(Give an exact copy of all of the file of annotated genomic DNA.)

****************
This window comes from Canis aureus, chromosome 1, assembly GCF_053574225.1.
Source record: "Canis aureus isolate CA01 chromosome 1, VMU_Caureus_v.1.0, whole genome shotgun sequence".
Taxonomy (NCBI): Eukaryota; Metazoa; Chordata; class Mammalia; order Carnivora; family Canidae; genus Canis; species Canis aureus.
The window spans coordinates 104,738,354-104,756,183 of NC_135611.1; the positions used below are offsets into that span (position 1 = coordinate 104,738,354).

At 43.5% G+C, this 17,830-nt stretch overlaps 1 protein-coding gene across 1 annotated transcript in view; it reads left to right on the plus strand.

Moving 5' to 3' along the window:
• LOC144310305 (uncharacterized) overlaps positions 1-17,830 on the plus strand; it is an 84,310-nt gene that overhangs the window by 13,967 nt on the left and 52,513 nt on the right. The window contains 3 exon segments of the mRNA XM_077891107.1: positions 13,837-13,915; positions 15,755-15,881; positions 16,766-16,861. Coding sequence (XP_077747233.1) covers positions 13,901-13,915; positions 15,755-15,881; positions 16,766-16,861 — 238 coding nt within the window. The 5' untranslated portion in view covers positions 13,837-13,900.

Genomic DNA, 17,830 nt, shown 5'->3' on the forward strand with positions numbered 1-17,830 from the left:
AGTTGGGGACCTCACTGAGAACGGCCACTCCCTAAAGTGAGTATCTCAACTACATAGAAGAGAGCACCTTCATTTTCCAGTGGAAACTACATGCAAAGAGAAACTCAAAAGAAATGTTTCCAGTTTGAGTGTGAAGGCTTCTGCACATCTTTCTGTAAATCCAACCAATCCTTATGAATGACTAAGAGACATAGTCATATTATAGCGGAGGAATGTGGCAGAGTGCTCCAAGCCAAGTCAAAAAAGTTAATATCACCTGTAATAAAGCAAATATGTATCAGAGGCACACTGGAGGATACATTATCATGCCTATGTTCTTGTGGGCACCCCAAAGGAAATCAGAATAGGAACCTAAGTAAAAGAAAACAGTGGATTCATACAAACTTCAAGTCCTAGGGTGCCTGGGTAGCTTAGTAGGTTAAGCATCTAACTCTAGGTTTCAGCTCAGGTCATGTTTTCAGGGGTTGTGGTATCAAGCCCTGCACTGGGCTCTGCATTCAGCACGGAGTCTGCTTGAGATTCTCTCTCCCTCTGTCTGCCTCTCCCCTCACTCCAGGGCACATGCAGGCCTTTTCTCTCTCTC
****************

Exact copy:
This window comes from Canis aureus, chromosome 1, assembly GCF_053574225.1.
Source record: "Canis aureus isolate CA01 chromosome 1, VMU_Caureus_v.1.0, whole genome shotgun sequence".
Taxonomy (NCBI): Eukaryota; Metazoa; Chordata; class Mammalia; order Carnivora; family Canidae; genus Canis; species Canis aureus.
The window spans coordinates 104,738,354-104,756,183 of NC_135611.1; the positions used below are offsets into that span (position 1 = coordinate 104,738,354).

At 43.5% G+C, this 17,830-nt stretch overlaps 1 protein-coding gene across 1 annotated transcript in view; it reads left to right on the plus strand.

Moving 5' to 3' along the window:
• LOC144310305 (uncharacterized) overlaps positions 1-17,830 on the plus strand; it is an 84,310-nt gene that overhangs the window by 13,967 nt on the left and 52,513 nt on the right. The window contains 3 exon segments of the mRNA XM_077891107.1: positions 13,837-13,915; positions 15,755-15,881; positions 16,766-16,861. Coding sequence (XP_077747233.1) covers positions 13,901-13,915; positions 15,755-15,881; positions 16,766-16,861 — 238 coding nt within the window. The 5' untranslated portion in view covers positions 13,837-13,900.

Genomic DNA, 17,830 nt, shown 5'->3' on the forward strand with positions numbered 1-17,830 from the left:
AGTTGGGGACCTCACTGAGAACGGCCACTCCCTAAAGTGAGTATCTCAACTACATAGAAGAGAGCACCTTCATTTTCCAGTGGAAACTACATGCAAAGAGAAACTCAAAAGAAATGTTTCCAGTTTGAGTGTGAAGGCTTCTGCACATCTTTCTGTAAATCCAACCAATCCTTATGAATGACTAAGAGACATAGTCATATTATAGCGGAGGAATGTGGCAGAGTGCTCCAAGCCAAGTCAAAAAAGTTAATATCACCTGTAATAAAGCAAATATGTATCAGAGGCACACTGGAGGATACATTATCATGCCTATGTTCTTGTGGGCACCCCAAAGGAAATCAGAATAGGAACCTAAGTAAAAGAAAACAGTGGATTCATACAAACTTCAAGTCCTAGGGTGCCTGGGTAGCTTAGTAGGTTAAGCATCTAACTCTAGGTTTCAGCTCAGGTCATGTTTTCAGGGGTTGTGGTATCAAGCCCTGCACTGGGCTCTGCATTCAGCACGGAGTCTGCTTGAGATTCTCTCTCCCTCTGTCTGCCTCTCCCCTCACTCCAGGGCACATGCAGGCCTTTTCTCTCTCTC